How Movie Producers Work

Eccentric millionaire Howard Hughes directed "Hell's Angels," which launched Jean Harlow's career. See more movie making pictures.
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He was a 22-year-old movie producer with a few films under his belt and a lot to learn. He wanted to make the greatest aviation film epic ever, so he bought 40 fighting planes for $500,000 and nearly bankrupted the family business. He wanted the right cloud formations in the background, so he delayed production for months.

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He interfered so much that the director quit -- and so did a second director. And when the pilots said a particular maneuver was too dangerous to attempt, he took over as stunt pilot and crashed. "Damn. We've just lost our meal ticket," one of the squadron leaders reportedly said, looking over at the wreckage.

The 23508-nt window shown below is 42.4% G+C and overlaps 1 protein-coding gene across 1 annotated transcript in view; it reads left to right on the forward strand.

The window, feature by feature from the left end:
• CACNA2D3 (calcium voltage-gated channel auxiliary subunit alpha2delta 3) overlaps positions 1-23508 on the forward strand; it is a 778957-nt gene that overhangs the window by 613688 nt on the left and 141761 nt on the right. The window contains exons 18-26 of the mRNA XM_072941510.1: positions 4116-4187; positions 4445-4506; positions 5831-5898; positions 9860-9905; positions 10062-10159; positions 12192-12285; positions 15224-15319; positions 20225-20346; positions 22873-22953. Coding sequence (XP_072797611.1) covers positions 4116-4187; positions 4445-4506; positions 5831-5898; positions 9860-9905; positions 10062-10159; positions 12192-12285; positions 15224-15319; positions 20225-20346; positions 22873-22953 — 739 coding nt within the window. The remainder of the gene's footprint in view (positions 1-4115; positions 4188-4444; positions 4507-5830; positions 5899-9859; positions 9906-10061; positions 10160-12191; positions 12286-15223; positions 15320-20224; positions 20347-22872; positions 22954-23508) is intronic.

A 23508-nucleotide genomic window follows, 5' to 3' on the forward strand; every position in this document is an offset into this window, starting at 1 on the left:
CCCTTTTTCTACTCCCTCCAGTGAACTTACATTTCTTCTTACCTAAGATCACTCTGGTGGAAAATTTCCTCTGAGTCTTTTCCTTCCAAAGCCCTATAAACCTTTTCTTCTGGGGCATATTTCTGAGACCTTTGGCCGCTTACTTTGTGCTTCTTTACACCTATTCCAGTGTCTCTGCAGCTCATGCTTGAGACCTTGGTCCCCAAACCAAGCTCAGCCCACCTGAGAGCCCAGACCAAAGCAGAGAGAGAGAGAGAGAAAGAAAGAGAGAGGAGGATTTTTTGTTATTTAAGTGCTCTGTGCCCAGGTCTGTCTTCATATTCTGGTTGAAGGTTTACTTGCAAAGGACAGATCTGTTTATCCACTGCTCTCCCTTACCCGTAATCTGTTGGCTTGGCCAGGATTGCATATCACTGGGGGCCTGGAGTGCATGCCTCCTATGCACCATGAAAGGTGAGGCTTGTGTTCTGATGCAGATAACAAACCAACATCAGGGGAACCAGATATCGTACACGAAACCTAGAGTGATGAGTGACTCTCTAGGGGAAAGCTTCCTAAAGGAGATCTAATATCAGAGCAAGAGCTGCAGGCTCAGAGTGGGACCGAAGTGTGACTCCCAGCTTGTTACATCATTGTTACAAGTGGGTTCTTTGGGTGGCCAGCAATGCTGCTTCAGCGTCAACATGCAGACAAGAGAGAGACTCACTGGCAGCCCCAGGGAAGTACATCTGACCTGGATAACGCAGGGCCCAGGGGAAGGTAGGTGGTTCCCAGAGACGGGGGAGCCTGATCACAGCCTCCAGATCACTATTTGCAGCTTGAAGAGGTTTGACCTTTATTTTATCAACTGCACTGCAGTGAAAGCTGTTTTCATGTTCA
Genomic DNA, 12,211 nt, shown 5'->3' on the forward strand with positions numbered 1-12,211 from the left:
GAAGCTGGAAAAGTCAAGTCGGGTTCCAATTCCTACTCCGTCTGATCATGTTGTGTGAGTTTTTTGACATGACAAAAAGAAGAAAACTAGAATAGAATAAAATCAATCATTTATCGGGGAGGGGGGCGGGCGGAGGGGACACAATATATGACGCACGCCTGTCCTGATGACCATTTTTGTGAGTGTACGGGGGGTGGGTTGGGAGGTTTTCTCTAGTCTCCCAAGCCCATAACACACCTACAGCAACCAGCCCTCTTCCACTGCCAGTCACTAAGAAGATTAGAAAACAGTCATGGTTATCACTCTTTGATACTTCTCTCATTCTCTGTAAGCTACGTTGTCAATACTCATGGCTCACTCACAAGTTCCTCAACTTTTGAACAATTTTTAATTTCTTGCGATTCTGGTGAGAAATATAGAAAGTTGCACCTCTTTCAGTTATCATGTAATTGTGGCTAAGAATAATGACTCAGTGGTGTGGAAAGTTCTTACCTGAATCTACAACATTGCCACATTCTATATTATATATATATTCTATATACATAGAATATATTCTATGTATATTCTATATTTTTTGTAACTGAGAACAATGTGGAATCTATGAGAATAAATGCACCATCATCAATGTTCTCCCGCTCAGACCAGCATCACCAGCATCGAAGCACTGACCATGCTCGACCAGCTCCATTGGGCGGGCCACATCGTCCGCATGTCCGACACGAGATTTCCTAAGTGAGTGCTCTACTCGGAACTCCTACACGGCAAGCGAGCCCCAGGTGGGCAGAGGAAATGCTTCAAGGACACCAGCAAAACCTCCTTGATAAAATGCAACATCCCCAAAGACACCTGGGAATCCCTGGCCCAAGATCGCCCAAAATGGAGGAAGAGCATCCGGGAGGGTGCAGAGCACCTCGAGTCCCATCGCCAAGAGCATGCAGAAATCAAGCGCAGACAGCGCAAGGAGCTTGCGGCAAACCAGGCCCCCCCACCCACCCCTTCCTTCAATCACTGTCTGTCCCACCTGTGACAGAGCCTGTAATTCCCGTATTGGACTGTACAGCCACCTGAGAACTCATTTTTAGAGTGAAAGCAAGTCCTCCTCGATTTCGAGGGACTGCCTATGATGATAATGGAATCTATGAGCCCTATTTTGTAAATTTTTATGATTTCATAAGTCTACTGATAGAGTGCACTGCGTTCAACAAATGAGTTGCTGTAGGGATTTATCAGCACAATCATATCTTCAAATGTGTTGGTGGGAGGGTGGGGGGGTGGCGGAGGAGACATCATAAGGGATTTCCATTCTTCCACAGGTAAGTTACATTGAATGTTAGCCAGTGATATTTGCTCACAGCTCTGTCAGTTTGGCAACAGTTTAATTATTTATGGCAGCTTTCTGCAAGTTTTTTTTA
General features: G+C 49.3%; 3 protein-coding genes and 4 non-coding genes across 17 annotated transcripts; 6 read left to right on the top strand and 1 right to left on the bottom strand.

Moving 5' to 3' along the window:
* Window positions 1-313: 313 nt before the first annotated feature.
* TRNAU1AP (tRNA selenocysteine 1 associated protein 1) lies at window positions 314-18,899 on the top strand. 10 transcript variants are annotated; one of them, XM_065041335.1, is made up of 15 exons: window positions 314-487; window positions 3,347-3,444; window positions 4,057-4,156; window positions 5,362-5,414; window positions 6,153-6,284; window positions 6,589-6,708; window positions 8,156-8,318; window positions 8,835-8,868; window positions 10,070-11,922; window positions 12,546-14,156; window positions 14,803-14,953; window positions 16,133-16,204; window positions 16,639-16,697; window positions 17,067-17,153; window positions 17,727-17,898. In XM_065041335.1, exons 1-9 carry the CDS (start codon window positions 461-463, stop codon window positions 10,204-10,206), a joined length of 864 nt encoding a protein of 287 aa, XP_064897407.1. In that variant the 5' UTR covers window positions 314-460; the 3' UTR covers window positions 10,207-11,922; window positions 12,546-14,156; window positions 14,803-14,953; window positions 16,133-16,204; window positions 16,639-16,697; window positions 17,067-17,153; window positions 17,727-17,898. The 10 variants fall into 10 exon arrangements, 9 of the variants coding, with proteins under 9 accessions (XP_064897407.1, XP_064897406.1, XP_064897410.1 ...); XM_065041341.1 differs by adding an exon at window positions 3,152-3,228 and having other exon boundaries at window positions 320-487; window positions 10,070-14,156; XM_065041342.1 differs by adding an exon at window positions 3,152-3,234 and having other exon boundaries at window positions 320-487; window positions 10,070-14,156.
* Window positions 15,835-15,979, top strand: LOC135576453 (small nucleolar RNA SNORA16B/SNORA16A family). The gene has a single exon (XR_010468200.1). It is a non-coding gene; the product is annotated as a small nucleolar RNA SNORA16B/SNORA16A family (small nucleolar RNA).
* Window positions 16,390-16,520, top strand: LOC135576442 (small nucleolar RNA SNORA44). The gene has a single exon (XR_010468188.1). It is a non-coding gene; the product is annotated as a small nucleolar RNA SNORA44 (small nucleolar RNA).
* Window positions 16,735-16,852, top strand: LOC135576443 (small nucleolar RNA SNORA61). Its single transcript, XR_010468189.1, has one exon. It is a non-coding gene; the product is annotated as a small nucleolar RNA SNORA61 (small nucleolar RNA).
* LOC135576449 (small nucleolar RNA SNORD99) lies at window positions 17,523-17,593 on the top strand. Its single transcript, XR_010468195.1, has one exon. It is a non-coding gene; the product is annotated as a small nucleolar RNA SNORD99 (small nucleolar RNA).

But the pilot was wrong. "Hell's Angels" opened in 1930 to critical acclaim and made Jean Harlow a star. Billionaire Howard Hughes survived the crash and went on to produce more than 20 movies, including "The Front Page" (1931), the controversial "Scarface" (1932), and "The Outlaw" (1943) [source: Internet Movie Database].

Probably no other movie producers could claim such a flamboyant, early career in movie production, although others like George Lucas and Steven Spielberg began making amateur movies in high school. But one thing these film makers seem to share in common is perseverance [source: Britannica].

Movie producers can do everything from finding the idea and developing the script to working with the studio to market and distribute the film -- all to create the highest quality movie, delivered on time and within budget.

What is the early history of movie producers? What do movie producers do? And, what type of training do they need? Read on to find out.